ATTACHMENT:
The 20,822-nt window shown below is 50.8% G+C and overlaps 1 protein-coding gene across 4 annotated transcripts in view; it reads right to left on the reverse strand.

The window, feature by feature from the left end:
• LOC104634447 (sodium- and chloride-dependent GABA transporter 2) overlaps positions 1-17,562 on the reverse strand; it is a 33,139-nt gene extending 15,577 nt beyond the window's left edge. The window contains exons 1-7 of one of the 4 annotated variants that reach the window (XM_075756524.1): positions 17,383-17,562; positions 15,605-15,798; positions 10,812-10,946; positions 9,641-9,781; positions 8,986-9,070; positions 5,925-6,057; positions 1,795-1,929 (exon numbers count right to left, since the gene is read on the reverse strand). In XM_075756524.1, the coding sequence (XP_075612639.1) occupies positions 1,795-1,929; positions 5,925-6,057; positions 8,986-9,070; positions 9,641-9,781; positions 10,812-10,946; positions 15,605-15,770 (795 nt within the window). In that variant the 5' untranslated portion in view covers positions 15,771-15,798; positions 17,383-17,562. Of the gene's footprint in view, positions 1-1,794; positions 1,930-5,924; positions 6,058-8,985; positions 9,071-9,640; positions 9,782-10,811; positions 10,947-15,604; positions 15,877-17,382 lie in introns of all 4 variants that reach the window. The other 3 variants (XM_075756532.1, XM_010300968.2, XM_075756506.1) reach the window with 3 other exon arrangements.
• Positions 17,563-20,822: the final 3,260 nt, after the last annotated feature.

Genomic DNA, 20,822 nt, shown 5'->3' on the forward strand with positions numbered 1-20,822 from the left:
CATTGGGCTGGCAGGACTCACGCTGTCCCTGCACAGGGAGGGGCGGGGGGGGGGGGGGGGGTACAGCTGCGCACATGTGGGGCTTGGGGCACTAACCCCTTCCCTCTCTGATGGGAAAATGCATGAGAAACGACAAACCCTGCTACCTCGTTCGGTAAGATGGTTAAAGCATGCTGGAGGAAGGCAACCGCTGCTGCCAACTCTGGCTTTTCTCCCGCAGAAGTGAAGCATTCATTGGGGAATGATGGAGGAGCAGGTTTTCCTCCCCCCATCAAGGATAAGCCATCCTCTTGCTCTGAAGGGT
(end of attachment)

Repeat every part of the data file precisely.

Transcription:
The 20,822-nt window shown below is 50.8% G+C and overlaps 1 protein-coding gene across 4 annotated transcripts in view; it reads right to left on the reverse strand.

The window, feature by feature from the left end:
• LOC104634447 (sodium- and chloride-dependent GABA transporter 2) overlaps positions 1-17,562 on the reverse strand; it is a 33,139-nt gene extending 15,577 nt beyond the window's left edge. The window contains exons 1-7 of one of the 4 annotated variants that reach the window (XM_075756524.1): positions 17,383-17,562; positions 15,605-15,798; positions 10,812-10,946; positions 9,641-9,781; positions 8,986-9,070; positions 5,925-6,057; positions 1,795-1,929 (exon numbers count right to left, since the gene is read on the reverse strand). In XM_075756524.1, the coding sequence (XP_075612639.1) occupies positions 1,795-1,929; positions 5,925-6,057; positions 8,986-9,070; positions 9,641-9,781; positions 10,812-10,946; positions 15,605-15,770 (795 nt within the window). In that variant the 5' untranslated portion in view covers positions 15,771-15,798; positions 17,383-17,562. Of the gene's footprint in view, positions 1-1,794; positions 1,930-5,924; positions 6,058-8,985; positions 9,071-9,640; positions 9,782-10,811; positions 10,947-15,604; positions 15,877-17,382 lie in introns of all 4 variants that reach the window. The other 3 variants (XM_075756532.1, XM_010300968.2, XM_075756506.1) reach the window with 3 other exon arrangements.
• Positions 17,563-20,822: the final 3,260 nt, after the last annotated feature.

Genomic DNA, 20,822 nt, shown 5'->3' on the forward strand with positions numbered 1-20,822 from the left:
CATTGGGCTGGCAGGACTCACGCTGTCCCTGCACAGGGAGGGGCGGGGGGGGGGGGGGGGGTACAGCTGCGCACATGTGGGGCTTGGGGCACTAACCCCTTCCCTCTCTGATGGGAAAATGCATGAGAAACGACAAACCCTGCTACCTCGTTCGGTAAGATGGTTAAAGCATGCTGGAGGAAGGCAACCGCTGCTGCCAACTCTGGCTTTTCTCCCGCAGAAGTGAAGCATTCATTGGGGAATGATGGAGGAGCAGGTTTTCCTCCCCCCATCAAGGATAAGCCATCCTCTTGCTCTGAAGGGT